Sarah Trimmer's writing arose out of her work for two causes, religion and education, brought most closely together in her interest in Sunday schools. She edited magazines and was a pioneer both in animal stories for children and in the reviewing of children's books. Her pedagogical concerns place her in the tradition of Barbauld and Genlis, but her sense of religion is narrower, and her writing more pedestrian. She was a populariser and an activist for better training for the poor. From the opening of her publishing career in the 1780s, her output was phenomenally high; its continuance after her death suggests a kind of production line or at least a family business.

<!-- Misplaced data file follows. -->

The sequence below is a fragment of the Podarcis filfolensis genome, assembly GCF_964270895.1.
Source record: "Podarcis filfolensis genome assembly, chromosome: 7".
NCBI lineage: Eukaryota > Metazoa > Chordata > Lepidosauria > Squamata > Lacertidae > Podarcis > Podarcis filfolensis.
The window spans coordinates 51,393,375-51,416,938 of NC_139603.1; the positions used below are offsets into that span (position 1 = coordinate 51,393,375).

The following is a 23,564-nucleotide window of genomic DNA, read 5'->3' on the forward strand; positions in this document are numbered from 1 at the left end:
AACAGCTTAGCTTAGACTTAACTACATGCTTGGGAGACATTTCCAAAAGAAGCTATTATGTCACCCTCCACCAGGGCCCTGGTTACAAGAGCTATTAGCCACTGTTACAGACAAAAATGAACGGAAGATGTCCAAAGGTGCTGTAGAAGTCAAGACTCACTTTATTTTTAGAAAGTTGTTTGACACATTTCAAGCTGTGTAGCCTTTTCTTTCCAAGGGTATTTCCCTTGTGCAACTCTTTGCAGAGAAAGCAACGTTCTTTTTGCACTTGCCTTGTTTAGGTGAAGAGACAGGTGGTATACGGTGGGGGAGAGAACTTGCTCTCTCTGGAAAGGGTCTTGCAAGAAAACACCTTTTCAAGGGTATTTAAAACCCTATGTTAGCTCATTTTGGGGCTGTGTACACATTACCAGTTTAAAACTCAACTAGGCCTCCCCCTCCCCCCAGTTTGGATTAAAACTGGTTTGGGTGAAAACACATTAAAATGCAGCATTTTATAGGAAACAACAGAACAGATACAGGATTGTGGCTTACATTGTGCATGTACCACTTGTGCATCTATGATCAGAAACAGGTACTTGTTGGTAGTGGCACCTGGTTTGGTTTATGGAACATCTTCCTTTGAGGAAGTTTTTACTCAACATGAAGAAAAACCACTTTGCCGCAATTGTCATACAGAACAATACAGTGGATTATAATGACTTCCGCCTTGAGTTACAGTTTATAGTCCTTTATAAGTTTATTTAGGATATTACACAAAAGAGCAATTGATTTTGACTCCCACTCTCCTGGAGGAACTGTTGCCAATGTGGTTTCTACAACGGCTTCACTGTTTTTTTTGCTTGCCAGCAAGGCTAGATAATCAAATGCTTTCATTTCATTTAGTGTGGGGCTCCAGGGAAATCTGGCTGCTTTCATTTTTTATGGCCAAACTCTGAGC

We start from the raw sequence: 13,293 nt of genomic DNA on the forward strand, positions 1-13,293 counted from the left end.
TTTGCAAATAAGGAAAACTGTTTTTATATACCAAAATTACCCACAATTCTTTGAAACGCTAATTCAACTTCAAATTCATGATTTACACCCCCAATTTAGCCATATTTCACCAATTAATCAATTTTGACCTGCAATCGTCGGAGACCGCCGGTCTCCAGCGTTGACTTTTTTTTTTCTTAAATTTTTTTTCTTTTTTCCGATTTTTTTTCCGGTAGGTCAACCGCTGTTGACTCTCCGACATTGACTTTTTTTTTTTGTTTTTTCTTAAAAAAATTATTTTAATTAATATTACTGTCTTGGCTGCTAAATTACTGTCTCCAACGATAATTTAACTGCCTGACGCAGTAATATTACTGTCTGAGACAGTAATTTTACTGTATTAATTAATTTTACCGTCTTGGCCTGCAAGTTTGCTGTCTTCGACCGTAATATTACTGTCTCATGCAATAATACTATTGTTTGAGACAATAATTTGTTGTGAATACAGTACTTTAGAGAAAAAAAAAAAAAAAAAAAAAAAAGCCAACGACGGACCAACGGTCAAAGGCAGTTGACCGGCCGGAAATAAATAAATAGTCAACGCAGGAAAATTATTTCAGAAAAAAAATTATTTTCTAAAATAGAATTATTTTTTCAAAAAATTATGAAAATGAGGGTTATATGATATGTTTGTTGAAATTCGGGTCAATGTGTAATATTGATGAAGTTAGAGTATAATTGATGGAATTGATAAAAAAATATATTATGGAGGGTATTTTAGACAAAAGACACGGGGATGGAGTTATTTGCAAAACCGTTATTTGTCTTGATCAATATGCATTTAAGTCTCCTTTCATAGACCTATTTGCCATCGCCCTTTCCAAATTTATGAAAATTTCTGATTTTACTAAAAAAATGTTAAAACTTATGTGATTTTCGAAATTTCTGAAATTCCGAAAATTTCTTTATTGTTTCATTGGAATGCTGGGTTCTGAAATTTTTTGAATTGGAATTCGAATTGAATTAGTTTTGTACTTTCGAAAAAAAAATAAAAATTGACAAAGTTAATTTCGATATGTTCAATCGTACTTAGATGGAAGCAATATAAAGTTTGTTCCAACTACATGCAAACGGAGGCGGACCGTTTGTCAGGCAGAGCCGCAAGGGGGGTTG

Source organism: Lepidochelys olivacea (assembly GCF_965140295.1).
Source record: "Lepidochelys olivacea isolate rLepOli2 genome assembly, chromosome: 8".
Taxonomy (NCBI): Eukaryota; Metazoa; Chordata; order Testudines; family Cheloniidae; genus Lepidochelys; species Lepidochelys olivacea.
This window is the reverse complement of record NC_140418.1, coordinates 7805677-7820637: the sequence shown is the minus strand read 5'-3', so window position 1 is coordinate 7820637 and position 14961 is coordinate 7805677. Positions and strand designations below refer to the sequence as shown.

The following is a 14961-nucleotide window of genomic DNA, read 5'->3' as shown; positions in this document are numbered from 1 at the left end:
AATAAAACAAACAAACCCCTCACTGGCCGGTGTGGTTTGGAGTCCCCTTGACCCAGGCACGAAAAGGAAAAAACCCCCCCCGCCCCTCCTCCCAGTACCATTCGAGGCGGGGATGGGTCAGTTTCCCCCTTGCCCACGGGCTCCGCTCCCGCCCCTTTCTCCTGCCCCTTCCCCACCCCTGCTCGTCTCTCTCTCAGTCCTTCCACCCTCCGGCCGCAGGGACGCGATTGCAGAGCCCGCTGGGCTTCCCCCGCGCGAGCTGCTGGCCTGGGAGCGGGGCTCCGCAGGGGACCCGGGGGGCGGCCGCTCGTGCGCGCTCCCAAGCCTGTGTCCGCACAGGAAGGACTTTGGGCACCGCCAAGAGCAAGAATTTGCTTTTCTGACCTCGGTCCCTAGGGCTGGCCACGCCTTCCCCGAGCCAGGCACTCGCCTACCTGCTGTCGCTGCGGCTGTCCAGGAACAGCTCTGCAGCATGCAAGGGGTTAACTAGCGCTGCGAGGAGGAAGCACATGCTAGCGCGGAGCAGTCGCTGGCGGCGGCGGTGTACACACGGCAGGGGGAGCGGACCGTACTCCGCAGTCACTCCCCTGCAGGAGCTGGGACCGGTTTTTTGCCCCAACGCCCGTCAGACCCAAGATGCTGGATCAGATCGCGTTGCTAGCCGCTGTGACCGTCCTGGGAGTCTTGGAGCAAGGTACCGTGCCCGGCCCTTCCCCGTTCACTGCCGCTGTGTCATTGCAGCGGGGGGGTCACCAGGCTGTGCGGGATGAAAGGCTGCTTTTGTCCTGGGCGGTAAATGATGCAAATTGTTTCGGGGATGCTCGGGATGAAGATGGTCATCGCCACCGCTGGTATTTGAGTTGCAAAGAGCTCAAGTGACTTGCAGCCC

6 January 1741 Sarah Kirby (later ST) was born in Ipswich, Suffolk, the elder of two children.
1787 ST published, with her name, The Œconomy of Charity, a practical guide to setting up and running Sunday schools, specifically addressed to women.